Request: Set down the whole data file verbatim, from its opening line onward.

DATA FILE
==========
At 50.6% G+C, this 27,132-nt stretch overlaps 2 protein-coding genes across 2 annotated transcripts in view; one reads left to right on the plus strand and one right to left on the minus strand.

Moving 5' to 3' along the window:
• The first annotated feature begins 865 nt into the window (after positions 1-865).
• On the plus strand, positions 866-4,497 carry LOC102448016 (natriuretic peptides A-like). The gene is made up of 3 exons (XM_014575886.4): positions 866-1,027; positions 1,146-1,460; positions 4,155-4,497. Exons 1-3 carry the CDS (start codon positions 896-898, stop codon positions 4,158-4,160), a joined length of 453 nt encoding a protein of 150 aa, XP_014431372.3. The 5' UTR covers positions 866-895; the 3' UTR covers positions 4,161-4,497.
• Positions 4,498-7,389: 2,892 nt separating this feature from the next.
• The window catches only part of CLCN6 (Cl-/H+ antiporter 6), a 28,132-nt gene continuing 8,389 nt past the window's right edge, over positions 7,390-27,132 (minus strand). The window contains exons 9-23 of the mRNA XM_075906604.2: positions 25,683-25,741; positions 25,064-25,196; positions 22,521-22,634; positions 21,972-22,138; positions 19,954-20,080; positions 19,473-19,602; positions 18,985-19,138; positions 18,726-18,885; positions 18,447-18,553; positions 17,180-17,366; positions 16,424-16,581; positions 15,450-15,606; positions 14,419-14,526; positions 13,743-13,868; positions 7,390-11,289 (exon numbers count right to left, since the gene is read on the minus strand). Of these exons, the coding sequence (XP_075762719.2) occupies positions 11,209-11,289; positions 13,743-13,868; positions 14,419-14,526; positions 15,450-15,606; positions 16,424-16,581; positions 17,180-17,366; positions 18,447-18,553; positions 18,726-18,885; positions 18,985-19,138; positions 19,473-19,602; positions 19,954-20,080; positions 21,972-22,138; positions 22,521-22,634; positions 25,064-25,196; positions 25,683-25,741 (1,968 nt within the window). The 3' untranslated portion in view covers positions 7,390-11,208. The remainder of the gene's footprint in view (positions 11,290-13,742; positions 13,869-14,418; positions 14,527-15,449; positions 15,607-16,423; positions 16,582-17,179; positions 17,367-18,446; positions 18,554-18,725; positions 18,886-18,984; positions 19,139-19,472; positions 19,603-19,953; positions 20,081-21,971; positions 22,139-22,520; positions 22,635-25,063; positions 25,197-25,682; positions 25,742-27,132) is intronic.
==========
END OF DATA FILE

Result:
At 50.6% G+C, this 27,132-nt stretch overlaps 2 protein-coding genes across 2 annotated transcripts in view; one reads left to right on the plus strand and one right to left on the minus strand.

Moving 5' to 3' along the window:
• The first annotated feature begins 865 nt into the window (after positions 1-865).
• On the plus strand, positions 866-4,497 carry LOC102448016 (natriuretic peptides A-like). The gene is made up of 3 exons (XM_014575886.4): positions 866-1,027; positions 1,146-1,460; positions 4,155-4,497. Exons 1-3 carry the CDS (start codon positions 896-898, stop codon positions 4,158-4,160), a joined length of 453 nt encoding a protein of 150 aa, XP_014431372.3. The 5' UTR covers positions 866-895; the 3' UTR covers positions 4,161-4,497.
• Positions 4,498-7,389: 2,892 nt separating this feature from the next.
• The window catches only part of CLCN6 (Cl-/H+ antiporter 6), a 28,132-nt gene continuing 8,389 nt past the window's right edge, over positions 7,390-27,132 (minus strand). The window contains exons 9-23 of the mRNA XM_075906604.2: positions 25,683-25,741; positions 25,064-25,196; positions 22,521-22,634; positions 21,972-22,138; positions 19,954-20,080; positions 19,473-19,602; positions 18,985-19,138; positions 18,726-18,885; positions 18,447-18,553; positions 17,180-17,366; positions 16,424-16,581; positions 15,450-15,606; positions 14,419-14,526; positions 13,743-13,868; positions 7,390-11,289 (exon numbers count right to left, since the gene is read on the minus strand). Of these exons, the coding sequence (XP_075762719.2) occupies positions 11,209-11,289; positions 13,743-13,868; positions 14,419-14,526; positions 15,450-15,606; positions 16,424-16,581; positions 17,180-17,366; positions 18,447-18,553; positions 18,726-18,885; positions 18,985-19,138; positions 19,473-19,602; positions 19,954-20,080; positions 21,972-22,138; positions 22,521-22,634; positions 25,064-25,196; positions 25,683-25,741 (1,968 nt within the window). The 3' untranslated portion in view covers positions 7,390-11,208. The remainder of the gene's footprint in view (positions 11,290-13,742; positions 13,869-14,418; positions 14,527-15,449; positions 15,607-16,423; positions 16,582-17,179; positions 17,367-18,446; positions 18,554-18,725; positions 18,886-18,984; positions 19,139-19,472; positions 19,603-19,953; positions 20,081-21,971; positions 22,139-22,520; positions 22,635-25,063; positions 25,197-25,682; positions 25,742-27,132) is intronic.